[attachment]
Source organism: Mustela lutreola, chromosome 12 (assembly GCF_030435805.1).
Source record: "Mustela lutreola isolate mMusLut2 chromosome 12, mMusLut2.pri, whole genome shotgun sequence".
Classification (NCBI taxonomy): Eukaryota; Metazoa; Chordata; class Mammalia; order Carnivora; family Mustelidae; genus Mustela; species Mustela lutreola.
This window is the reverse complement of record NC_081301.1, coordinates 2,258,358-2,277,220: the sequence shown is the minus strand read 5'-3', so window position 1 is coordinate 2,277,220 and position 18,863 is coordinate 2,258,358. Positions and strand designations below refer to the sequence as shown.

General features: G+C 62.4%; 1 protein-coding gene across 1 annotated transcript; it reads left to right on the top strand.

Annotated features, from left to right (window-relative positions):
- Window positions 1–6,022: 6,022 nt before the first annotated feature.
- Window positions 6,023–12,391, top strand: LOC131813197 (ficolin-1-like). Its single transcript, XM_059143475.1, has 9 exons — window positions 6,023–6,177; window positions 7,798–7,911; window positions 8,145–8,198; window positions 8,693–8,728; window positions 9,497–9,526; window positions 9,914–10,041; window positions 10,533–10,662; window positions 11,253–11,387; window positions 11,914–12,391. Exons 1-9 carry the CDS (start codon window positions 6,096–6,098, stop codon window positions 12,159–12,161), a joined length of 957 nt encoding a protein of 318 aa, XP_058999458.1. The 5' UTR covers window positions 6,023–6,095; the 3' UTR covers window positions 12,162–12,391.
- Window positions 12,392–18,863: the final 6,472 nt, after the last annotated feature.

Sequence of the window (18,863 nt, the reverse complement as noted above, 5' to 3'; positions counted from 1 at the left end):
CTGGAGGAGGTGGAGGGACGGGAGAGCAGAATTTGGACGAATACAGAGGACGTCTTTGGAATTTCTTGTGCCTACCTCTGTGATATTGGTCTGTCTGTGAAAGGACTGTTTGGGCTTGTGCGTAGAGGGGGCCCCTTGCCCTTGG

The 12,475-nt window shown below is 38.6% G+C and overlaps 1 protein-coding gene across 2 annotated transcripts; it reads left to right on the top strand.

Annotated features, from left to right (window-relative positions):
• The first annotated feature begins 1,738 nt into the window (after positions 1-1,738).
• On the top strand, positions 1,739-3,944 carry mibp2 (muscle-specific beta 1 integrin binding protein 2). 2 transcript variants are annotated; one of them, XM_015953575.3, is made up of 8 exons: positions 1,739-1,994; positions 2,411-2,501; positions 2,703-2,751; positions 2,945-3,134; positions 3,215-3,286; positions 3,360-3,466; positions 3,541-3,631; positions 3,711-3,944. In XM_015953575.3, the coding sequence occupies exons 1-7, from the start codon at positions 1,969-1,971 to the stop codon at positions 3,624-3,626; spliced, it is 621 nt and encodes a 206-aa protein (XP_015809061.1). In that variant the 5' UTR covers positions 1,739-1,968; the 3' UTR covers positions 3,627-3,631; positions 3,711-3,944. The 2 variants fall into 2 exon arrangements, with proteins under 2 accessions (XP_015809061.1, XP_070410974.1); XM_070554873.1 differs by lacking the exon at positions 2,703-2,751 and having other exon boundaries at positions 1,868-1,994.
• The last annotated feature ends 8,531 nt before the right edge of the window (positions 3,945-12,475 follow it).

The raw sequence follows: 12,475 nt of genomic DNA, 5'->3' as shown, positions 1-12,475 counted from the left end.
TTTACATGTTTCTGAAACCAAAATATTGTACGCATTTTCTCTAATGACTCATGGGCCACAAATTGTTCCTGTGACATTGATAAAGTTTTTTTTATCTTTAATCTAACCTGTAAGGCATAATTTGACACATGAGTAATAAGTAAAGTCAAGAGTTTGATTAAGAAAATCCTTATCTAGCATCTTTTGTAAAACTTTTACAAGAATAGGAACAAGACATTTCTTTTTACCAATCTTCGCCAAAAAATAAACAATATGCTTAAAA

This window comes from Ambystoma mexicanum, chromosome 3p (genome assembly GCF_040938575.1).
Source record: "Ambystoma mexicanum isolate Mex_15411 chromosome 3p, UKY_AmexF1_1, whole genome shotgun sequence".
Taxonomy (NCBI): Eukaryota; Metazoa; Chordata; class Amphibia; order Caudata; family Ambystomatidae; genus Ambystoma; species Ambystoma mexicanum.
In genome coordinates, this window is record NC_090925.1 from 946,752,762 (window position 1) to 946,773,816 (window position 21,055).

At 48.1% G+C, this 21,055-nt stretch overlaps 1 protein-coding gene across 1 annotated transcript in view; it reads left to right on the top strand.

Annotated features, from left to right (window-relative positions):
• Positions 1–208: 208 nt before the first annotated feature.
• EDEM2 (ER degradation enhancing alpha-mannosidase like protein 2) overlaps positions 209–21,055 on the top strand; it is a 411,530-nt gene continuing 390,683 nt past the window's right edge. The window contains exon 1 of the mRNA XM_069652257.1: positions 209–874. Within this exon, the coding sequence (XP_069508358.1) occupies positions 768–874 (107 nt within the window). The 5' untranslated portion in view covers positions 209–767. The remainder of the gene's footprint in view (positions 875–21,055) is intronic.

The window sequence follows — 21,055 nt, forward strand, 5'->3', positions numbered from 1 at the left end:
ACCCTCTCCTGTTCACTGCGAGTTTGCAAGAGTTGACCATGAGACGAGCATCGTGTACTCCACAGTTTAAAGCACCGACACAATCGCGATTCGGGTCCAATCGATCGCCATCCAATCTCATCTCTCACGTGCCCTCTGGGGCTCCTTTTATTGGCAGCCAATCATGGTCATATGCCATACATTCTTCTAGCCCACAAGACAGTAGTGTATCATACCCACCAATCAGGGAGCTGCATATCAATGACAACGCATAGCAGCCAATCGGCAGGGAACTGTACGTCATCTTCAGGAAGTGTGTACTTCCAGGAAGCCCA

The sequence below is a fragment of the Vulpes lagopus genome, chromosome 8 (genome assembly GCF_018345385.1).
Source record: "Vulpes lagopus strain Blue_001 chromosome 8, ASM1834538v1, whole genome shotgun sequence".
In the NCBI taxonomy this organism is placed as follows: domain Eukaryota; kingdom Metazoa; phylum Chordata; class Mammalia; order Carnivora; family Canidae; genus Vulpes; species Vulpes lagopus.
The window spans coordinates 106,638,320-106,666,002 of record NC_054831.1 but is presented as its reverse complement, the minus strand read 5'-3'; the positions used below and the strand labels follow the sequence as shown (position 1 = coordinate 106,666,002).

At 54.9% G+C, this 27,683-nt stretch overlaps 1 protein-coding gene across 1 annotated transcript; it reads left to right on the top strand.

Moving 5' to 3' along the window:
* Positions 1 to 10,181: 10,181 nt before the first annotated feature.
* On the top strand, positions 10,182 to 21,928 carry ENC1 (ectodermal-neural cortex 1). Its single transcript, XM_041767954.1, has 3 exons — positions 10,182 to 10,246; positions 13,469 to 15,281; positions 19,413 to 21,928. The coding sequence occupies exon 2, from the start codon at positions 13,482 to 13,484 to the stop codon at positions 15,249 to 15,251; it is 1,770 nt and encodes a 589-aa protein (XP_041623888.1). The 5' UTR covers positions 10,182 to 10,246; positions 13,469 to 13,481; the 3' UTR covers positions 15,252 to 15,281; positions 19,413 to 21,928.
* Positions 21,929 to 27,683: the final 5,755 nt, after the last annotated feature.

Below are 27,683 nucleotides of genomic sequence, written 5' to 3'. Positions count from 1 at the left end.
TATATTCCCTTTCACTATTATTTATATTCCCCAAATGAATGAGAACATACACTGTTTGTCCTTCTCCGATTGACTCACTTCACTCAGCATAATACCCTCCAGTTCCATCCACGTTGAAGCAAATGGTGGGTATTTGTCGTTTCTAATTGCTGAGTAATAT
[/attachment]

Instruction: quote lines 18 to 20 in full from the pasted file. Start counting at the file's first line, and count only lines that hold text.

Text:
TTTACATGTTTCTGAAACCAAAATATTGTACGCATTTTCTCTAATGACTCATGGGCCACAAATTGTTCCTGTGACATTGATAAAGTTTTTTTTATCTTTAATCTAACCTGTAAGGCATAATTTGACACATGAGTAATAAGTAAAGTCAAGAGTTTGATTAAGAAAATCCTTATCTAGCATCTTTTGTAAAACTTTTACAAGAATAGGAACAAGACATTTCTTTTTACCAATCTTCGCCAAAAAATAAACAATATGCTTAAAA

This window comes from Ambystoma mexicanum, chromosome 3p (genome assembly GCF_040938575.1).
Source record: "Ambystoma mexicanum isolate Mex_15411 chromosome 3p, UKY_AmexF1_1, whole genome shotgun sequence".